Ian Kennedy would qualify as part of that group, but it's one he wants no part of.
The Rays used that scouting report against Kennedy again on Saturday, greeting him rudely in a Grapefruit League game against the Rays. Though Kennedy escaped the first frame with no runs scoring, he surrendered a pair of solo homers in the second inning and eventually accepted the loss in a 7-2 Tampa Bay victory at Legends Field.
"I've had this as long as I can remember," said Kennedy, who gave up shots to Eric Hinske and Chris Richard. "It hasn't always hurt me, but I throw too many pitches early. It doesn't allow me to go deep into the game."
Kennedy let a beat go by, then said, "I think it's about time I figure it out."
The topic is one that Kennedy has broached with Dana Cavalea, the Yankees' strength and conditioning coordinator. Kennedy said that he and Cavalea liken the feeling of "happy legs" to a first layer of cobwebs on game day, more like a surge of adrenaline than nervous energy.
Some, like catcher Jorge Posada, may opt to pin more mechanical tweaks on Kennedy. Posada opined that Kennedy was opening his front shoulder too much on Saturday, when he allowed three hits and two runs in three innings, walking two and striking out five.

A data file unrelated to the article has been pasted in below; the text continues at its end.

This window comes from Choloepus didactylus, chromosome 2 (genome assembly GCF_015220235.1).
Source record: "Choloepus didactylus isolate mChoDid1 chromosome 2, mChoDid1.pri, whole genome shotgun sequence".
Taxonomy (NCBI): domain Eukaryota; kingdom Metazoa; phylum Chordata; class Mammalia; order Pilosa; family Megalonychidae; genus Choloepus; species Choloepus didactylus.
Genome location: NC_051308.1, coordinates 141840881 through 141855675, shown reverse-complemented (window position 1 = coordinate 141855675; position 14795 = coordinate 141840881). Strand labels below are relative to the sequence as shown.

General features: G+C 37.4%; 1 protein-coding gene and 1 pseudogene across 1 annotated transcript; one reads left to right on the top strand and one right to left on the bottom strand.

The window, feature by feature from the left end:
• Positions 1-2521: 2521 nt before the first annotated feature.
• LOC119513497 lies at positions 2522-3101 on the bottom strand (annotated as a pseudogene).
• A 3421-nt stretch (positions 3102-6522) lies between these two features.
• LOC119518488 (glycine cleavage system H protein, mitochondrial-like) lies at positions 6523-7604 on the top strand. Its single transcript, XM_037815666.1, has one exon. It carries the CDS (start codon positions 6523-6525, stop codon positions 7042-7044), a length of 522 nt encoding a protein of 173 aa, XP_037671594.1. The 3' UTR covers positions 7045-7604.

But Kennedy is ready to try something different. His next start will come on Thursday, either against the Blue Jays in Dunedin, Fla., or in a Minor League game. Either way, Kennedy and Cavalea will be plotting a way to burn off some of that nervous energy -- they just don't know what yet.
"You've got to balance it," Kennedy said. "You'd like to get some blood flow, but you don't want to get too much out of breath. It'll be a work in progress."
To accomplish that, Kennedy said he also may consult with veteran Andy Pettitte, who has become a mentor to the "Big Three" of Kennedy, Phil Hughes and Joba Chamberlain.
"He's like my second personal trainer," Kennedy said.
In nine Grapefruit League innings, Kennedy has allowed seven hits and three earned runs, walking three and striking out seven.
After impressing in three big league starts last year, the Yankees are counting on the 23-year-old to challenge for a spot in their starting rotation. Yankees manager Joe Girardi believes he has seen plenty of positives, despite whatever growing pains may exist.
"I've seen a lot of good things from him," Girardi said. "You don't look at just numbers, because numbers can fool you. But it is all new to him. He's used to being in the middle of the college season right now. He'll get used to it."
Bryan Hoch is a reporter for MLB.com. This story was not subject to the approval of Major League Baseball or its clubs.